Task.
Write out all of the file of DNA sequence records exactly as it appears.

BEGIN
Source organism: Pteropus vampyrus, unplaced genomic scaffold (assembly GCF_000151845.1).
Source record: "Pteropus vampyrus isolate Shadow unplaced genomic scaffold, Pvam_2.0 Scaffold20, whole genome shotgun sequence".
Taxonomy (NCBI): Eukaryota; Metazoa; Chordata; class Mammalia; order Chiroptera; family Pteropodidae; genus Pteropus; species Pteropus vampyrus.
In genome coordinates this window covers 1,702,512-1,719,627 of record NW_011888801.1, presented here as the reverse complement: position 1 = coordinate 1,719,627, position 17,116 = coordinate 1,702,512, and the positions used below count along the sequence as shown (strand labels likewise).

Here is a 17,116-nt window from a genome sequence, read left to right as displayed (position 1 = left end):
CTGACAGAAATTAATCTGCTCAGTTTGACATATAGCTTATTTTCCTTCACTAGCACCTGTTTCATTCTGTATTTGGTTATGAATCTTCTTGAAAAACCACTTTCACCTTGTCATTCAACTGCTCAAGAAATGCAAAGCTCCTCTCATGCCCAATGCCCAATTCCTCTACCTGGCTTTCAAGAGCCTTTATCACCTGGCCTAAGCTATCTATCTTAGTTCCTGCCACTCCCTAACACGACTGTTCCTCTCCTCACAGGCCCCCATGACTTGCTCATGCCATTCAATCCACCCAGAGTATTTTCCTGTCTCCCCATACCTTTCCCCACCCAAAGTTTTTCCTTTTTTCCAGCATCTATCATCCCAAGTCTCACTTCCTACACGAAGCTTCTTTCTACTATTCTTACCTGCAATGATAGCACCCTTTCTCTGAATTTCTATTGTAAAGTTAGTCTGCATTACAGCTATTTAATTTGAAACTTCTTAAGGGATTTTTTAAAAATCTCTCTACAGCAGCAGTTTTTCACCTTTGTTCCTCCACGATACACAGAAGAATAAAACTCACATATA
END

Source organism: Pteropus vampyrus, unplaced genomic scaffold (assembly GCF_000151845.1).
Source record: "Pteropus vampyrus isolate Shadow unplaced genomic scaffold, Pvam_2.0 Scaffold20, whole genome shotgun sequence".
Taxonomy (NCBI): Eukaryota; Metazoa; Chordata; class Mammalia; order Chiroptera; family Pteropodidae; genus Pteropus; species Pteropus vampyrus.
In genome coordinates this window covers 1,702,512-1,719,627 of record NW_011888801.1, presented here as the reverse complement: position 1 = coordinate 1,719,627, position 17,116 = coordinate 1,702,512, and the positions used below count along the sequence as shown (strand labels likewise).

Here is a 17,116-nt window from a genome sequence, read left to right as displayed (position 1 = left end):
CTGACAGAAATTAATCTGCTCAGTTTGACATATAGCTTATTTTCCTTCACTAGCACCTGTTTCATTCTGTATTTGGTTATGAATCTTCTTGAAAAACCACTTTCACCTTGTCATTCAACTGCTCAAGAAATGCAAAGCTCCTCTCATGCCCAATGCCCAATTCCTCTACCTGGCTTTCAAGAGCCTTTATCACCTGGCCTAAGCTATCTATCTTAGTTCCTGCCACTCCCTAACACGACTGTTCCTCTCCTCACAGGCCCCCATGACTTGCTCATGCCATTCAATCCACCCAGAGTATTTTCCTGTCTCCCCATACCTTTCCCCACCCAAAGTTTTTCCTTTTTTCCAGCATCTATCATCCCAAGTCTCACTTCCTACACGAAGCTTCTTTCTACTATTCTTACCTGCAATGATAGCACCCTTTCTCTGAATTTCTATTGTAAAGTTAGTCTGCATTACAGCTATTTAATTTGAAACTTCTTAAGGGATTTTTTAAAAATCTCTCTACAGCAGCAGTTTTTCACCTTTGTTCCTCCACGATACACAGAAGAATAAAACTCACATATA